Some of the longer-standing members of our group will remember Professor Chris Oliver, who rode with us from about 2007 to 2008. I'm sorry to have to report that Chris died on 29 July at the age of 63.
Chris joined our group after being diagnosed as morbidly obese. This was a life-threatening condition. He weighed 171kg and was barely able to walk upstairs. The solution was a drastic one: a surgical procedure to have a laparoscopic band fitted around his stomach. He was also forced to make some far-reaching changes to his lifestyle, including strict dieting and a serious exercise regime. Cycling was part of that effort. He started riding with TryCycling (the predecessor of EasyCyle), then progressed to Edinburgh 20-Milers and the Spokes Sunday rides. He was eventually able to get his weight down to 77kg.
He told me at the time that our bike rides contributed to saving his life. But not content with weekend runs around Edinburgh, in 2013 he undertook a 3,415-mile bike ride across the United States with his 22-year old daughter.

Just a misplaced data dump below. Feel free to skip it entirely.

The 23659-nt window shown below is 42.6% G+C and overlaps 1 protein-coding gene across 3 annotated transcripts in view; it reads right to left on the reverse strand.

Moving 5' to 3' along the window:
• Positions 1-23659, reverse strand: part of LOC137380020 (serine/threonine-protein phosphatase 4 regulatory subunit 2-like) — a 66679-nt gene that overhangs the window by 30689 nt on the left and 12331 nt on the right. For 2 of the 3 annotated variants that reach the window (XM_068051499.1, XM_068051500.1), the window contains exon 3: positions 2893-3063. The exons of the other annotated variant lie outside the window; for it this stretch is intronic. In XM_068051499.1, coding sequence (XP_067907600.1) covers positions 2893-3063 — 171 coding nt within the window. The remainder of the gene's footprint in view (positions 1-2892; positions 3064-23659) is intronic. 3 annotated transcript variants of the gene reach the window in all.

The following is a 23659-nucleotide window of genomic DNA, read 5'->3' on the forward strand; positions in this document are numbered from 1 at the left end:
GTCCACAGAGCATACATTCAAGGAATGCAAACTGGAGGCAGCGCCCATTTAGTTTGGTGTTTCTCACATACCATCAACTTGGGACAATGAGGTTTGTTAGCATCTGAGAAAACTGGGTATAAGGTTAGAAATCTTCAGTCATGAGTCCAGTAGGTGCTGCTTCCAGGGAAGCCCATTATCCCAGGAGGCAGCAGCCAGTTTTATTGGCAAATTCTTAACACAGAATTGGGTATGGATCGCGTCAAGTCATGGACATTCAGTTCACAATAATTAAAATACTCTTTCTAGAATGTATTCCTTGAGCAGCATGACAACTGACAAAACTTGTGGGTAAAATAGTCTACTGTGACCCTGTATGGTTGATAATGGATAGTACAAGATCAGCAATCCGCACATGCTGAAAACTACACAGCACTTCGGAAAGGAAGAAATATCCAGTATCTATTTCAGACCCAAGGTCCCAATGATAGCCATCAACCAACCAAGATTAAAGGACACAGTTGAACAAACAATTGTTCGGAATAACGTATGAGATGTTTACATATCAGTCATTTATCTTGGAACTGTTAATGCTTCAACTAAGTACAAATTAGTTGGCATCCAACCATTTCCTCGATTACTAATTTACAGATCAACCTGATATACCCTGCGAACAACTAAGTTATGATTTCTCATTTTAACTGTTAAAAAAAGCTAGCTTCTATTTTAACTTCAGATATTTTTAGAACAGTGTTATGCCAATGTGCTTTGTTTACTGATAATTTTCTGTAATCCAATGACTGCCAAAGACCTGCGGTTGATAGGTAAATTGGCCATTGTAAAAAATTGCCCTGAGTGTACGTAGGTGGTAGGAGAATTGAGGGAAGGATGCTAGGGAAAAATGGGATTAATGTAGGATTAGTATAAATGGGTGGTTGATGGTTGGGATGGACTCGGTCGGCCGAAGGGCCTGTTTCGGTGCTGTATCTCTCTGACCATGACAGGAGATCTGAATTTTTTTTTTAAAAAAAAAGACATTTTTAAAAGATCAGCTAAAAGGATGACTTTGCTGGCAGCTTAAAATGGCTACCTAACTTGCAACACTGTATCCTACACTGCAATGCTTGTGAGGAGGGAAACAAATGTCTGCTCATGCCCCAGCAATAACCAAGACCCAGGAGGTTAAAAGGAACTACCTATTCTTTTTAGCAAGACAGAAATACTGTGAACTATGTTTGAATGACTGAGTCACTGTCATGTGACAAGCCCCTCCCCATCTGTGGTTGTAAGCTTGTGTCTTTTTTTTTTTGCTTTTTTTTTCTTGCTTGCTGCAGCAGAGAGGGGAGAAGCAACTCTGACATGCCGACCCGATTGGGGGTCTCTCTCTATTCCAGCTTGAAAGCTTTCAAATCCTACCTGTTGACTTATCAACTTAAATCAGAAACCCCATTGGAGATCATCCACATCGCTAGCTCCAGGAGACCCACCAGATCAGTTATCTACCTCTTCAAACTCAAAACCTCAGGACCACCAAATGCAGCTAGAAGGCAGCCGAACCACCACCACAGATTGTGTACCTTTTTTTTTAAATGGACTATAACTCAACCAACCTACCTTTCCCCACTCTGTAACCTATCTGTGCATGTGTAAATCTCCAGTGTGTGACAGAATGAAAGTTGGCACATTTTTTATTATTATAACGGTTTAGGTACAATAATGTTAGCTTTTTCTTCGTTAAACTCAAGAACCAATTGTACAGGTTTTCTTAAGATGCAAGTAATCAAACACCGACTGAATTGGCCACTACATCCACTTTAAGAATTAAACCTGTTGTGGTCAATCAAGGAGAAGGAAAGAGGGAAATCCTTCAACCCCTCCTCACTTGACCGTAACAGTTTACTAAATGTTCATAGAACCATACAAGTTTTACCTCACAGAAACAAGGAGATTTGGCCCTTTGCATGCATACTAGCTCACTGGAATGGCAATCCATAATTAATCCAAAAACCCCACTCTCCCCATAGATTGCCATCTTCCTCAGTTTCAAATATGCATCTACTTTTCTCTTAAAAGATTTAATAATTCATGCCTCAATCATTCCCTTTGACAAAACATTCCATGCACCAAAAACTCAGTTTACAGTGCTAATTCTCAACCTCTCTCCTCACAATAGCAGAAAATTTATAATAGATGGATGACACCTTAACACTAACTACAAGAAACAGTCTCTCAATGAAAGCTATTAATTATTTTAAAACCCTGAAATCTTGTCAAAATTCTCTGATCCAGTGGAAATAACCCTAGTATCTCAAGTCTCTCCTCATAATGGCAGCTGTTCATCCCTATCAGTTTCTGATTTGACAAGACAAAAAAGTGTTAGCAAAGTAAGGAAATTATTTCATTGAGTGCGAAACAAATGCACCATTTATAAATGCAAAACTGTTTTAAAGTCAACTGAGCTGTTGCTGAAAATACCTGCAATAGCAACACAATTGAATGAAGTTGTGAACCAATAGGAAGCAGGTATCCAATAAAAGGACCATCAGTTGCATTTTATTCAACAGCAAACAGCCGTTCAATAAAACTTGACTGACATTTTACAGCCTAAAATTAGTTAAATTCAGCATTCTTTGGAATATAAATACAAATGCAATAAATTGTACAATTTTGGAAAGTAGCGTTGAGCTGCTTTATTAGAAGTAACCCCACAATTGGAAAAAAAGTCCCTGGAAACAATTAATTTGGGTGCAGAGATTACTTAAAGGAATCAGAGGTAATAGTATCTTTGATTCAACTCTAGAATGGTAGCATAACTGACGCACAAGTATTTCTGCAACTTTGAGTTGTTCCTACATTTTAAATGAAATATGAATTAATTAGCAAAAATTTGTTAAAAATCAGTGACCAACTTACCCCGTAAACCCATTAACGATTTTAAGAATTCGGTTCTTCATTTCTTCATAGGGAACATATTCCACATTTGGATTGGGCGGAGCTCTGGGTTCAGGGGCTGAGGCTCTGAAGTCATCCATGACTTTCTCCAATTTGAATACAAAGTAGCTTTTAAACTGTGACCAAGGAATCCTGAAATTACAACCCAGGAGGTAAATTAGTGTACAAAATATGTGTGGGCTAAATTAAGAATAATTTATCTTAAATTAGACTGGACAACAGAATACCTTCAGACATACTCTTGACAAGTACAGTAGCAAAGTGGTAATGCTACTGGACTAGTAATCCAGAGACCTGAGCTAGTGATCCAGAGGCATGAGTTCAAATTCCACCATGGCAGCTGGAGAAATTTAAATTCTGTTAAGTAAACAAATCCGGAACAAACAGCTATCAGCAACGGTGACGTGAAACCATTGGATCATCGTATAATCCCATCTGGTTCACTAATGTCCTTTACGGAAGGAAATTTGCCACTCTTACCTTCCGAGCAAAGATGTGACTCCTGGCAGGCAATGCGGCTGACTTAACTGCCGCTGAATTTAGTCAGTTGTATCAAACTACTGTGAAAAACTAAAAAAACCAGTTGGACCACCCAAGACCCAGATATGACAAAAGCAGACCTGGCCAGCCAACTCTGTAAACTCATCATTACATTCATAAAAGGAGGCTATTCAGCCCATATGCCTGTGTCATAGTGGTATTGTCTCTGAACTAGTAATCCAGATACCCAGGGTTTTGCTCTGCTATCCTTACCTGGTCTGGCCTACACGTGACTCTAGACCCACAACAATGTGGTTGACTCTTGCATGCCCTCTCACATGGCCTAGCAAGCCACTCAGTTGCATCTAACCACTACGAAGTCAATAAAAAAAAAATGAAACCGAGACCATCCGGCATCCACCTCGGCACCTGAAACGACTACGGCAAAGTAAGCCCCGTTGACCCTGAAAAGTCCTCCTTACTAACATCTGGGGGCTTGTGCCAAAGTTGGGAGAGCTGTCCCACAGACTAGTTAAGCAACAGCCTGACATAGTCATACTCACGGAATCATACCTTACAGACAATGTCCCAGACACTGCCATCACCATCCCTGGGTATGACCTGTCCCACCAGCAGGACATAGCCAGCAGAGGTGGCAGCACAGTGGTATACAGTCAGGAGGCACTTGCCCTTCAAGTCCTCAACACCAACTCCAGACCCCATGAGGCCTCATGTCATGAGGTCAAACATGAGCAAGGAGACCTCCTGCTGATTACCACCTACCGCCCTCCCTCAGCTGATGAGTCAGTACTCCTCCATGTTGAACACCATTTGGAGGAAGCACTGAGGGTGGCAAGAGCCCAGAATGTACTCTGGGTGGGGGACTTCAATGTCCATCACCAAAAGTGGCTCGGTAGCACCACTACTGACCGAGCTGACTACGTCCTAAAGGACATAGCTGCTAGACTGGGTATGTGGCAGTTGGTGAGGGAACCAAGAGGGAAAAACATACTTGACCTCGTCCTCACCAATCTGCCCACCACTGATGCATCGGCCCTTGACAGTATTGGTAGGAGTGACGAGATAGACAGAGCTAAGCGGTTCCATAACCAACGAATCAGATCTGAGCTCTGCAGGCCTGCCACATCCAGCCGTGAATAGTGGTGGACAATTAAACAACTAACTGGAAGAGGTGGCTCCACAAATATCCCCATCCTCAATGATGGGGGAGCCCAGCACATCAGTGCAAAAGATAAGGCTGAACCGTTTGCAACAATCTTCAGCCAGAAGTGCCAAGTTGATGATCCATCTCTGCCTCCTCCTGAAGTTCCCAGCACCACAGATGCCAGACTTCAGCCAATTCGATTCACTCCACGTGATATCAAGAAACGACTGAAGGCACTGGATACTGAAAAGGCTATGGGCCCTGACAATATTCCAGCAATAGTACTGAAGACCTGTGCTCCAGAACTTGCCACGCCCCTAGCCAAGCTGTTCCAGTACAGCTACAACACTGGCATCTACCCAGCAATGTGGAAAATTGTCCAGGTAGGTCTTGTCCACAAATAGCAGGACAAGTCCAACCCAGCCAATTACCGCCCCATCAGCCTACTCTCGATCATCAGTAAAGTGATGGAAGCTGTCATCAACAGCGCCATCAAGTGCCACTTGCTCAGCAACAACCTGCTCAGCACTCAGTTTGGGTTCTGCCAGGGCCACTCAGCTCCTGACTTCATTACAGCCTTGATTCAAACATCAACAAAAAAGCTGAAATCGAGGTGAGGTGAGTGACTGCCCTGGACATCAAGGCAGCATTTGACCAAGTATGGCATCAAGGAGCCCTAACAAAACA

Chris Oliver had a distinguished career as an orthopaedic surgeon and as the UK’s first Professor of Physical Activity for Health at the University of Edinburgh. He had a string of academic achievements and honours, and he contributed to over 400 publications, including a notable 2018 paper on cycling crashes involving tram lines. He was also a vigorous campaigner for active travel in general and cycling in particular, serving for several years as press officer for Spokes and as chair of Cycling UK in Scotland.
There's no doubt that Chris's personal and professional achievements greatly contributed to our understanding of the health and other benefits of cycling. They can serve as an inspiration to us all. It is heartening to know that our own small cycling group played a role - albeit a very minor one - in his story.